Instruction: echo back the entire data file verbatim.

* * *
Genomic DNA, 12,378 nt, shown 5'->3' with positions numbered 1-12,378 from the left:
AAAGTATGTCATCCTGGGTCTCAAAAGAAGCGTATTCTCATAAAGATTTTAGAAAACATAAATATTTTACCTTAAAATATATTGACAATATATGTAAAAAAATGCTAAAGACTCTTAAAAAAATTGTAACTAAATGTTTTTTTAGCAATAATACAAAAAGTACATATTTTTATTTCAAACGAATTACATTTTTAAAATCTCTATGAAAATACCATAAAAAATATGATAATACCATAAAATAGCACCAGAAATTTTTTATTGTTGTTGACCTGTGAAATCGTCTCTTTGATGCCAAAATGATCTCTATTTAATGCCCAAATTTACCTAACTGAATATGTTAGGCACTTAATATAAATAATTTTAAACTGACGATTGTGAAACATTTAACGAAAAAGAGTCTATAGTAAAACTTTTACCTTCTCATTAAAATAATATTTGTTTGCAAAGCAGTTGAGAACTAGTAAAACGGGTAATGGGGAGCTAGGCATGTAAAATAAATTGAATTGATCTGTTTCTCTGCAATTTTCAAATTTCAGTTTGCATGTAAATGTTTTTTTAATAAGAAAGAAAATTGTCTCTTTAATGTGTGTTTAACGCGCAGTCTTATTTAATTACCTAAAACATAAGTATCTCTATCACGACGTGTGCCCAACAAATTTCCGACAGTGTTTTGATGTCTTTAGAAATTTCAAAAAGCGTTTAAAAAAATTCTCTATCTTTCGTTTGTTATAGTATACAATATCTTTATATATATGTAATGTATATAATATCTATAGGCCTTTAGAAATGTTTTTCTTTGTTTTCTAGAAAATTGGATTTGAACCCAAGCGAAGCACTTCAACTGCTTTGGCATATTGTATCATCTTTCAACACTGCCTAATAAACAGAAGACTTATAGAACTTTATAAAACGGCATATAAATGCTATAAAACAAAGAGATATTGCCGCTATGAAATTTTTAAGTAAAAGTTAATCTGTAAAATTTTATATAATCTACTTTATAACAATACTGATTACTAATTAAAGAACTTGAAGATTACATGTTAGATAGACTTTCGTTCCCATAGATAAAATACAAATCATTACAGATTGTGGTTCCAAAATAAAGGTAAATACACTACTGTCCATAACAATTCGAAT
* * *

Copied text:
Genomic DNA, 12,378 nt, shown 5'->3' with positions numbered 1-12,378 from the left:
AAAGTATGTCATCCTGGGTCTCAAAAGAAGCGTATTCTCATAAAGATTTTAGAAAACATAAATATTTTACCTTAAAATATATTGACAATATATGTAAAAAAATGCTAAAGACTCTTAAAAAAATTGTAACTAAATGTTTTTTTAGCAATAATACAAAAAGTACATATTTTTATTTCAAACGAATTACATTTTTAAAATCTCTATGAAAATACCATAAAAAATATGATAATACCATAAAATAGCACCAGAAATTTTTTATTGTTGTTGACCTGTGAAATCGTCTCTTTGATGCCAAAATGATCTCTATTTAATGCCCAAATTTACCTAACTGAATATGTTAGGCACTTAATATAAATAATTTTAAACTGACGATTGTGAAACATTTAACGAAAAAGAGTCTATAGTAAAACTTTTACCTTCTCATTAAAATAATATTTGTTTGCAAAGCAGTTGAGAACTAGTAAAACGGGTAATGGGGAGCTAGGCATGTAAAATAAATTGAATTGATCTGTTTCTCTGCAATTTTCAAATTTCAGTTTGCATGTAAATGTTTTTTTAATAAGAAAGAAAATTGTCTCTTTAATGTGTGTTTAACGCGCAGTCTTATTTAATTACCTAAAACATAAGTATCTCTATCACGACGTGTGCCCAACAAATTTCCGACAGTGTTTTGATGTCTTTAGAAATTTCAAAAAGCGTTTAAAAAAATTCTCTATCTTTCGTTTGTTATAGTATACAATATCTTTATATATATGTAATGTATATAATATCTATAGGCCTTTAGAAATGTTTTTCTTTGTTTTCTAGAAAATTGGATTTGAACCCAAGCGAAGCACTTCAACTGCTTTGGCATATTGTATCATCTTTCAACACTGCCTAATAAACAGAAGACTTATAGAACTTTATAAAACGGCATATAAATGCTATAAAACAAAGAGATATTGCCGCTATGAAATTTTTAAGTAAAAGTTAATCTGTAAAATTTTATATAATCTACTTTATAACAATACTGATTACTAATTAAAGAACTTGAAGATTACATGTTAGATAGACTTTCGTTCCCATAGATAAAATACAAATCATTACAGATTGTGGTTCCAAAATAAAGGTAAATACACTACTGTCCATAACAATTCGAAT